Form I-90 is a requisite for those who have a green card because such cards have to be renewed every decade. Most green cards do have an expiration date. U.S. immigration law typically requires green card holders to carry a valid green card at all times. You can use this form to renew your green card and also to replace it when you have lost your card.
Those who got a conditional permanent resident card status through marriage or entrepreneurship will get a conditional permanent resident card that is valid for two years. When that person’s status is within 90 days of expiration, he/she cannot apply for a replacement of his/her conditional resident card and has to file a petition to remove the conditions, as mentioned below:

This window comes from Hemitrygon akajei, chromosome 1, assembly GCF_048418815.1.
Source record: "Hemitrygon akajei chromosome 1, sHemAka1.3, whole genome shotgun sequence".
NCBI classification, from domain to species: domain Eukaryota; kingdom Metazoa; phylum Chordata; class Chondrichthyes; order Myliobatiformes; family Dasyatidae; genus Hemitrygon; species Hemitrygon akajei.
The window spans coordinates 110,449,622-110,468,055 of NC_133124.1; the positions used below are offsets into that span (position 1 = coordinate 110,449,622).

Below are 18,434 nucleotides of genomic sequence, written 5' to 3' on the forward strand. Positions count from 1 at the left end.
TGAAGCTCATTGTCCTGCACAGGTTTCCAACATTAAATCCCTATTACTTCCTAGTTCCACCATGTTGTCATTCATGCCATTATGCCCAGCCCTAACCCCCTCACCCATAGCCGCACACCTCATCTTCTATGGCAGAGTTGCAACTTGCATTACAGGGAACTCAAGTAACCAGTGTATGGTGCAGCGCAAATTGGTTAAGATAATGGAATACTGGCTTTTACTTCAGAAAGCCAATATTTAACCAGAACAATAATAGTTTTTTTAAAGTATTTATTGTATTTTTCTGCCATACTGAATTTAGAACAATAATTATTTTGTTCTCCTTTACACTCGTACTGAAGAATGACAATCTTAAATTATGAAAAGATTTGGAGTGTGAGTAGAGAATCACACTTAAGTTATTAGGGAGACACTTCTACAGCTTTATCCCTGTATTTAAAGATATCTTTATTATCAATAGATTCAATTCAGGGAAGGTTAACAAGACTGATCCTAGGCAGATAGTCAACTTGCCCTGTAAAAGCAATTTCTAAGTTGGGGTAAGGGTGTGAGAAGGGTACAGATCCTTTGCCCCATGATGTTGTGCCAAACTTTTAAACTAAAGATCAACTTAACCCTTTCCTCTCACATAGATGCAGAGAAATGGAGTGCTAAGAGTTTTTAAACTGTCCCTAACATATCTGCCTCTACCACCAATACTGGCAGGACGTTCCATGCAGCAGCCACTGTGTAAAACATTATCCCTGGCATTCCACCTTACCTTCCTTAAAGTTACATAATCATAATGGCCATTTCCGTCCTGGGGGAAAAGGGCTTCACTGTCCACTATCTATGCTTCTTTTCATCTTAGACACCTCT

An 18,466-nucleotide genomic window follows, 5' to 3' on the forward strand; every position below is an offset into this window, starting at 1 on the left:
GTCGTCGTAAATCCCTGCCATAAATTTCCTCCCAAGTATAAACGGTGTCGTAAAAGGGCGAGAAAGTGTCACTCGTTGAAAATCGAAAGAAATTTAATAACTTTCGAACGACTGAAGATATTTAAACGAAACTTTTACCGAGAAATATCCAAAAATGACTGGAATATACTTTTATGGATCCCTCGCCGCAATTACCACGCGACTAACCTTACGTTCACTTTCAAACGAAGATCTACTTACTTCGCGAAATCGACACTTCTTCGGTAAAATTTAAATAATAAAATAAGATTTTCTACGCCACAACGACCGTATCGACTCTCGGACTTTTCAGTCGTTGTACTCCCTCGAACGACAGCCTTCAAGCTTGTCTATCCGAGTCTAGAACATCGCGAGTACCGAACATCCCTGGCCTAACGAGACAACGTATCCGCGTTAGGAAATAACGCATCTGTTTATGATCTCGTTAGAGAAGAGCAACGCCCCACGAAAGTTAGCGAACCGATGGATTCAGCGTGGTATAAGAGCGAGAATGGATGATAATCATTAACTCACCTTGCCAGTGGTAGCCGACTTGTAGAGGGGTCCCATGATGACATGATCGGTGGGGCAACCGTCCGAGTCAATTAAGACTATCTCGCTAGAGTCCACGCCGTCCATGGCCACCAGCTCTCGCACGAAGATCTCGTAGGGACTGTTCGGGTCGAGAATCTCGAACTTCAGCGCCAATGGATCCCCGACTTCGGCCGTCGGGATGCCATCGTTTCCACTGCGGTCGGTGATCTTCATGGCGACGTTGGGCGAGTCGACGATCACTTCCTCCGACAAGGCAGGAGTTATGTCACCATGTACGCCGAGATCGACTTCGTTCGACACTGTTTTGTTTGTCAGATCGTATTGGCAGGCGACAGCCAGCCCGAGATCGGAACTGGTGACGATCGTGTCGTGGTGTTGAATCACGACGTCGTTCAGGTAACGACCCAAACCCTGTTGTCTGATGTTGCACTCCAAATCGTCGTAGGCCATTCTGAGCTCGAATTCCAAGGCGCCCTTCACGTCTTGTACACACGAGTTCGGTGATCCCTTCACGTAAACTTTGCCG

- You can directly file Form I-751, Petition to Remove Conditions on Residence if you got your conditional permanent resident card through marriage to a U.S. citizen or lawful permanent resident, and the two-year status is expiring within the next 90 days or
- You can file Form I-829, Petition by Entrepreneur to Remove Conditions if you got your conditional permanent resident card because of creating a new commercial enterprise and a financial investment in the U.S, and your status is expiring within the next 90 days.
Ways To File Form I-90
Only certain immigration forms can be filed online. You have two options when filing Form I-90. You can either file it online or fill out the form, print and mail it. But if you are filing for a fee waiver, you cannot file Form I-90 online. If you want to print and mail the application, you may need to make sure you have the latest version of Adobe Reader on your system.
This is How You Pay the Fee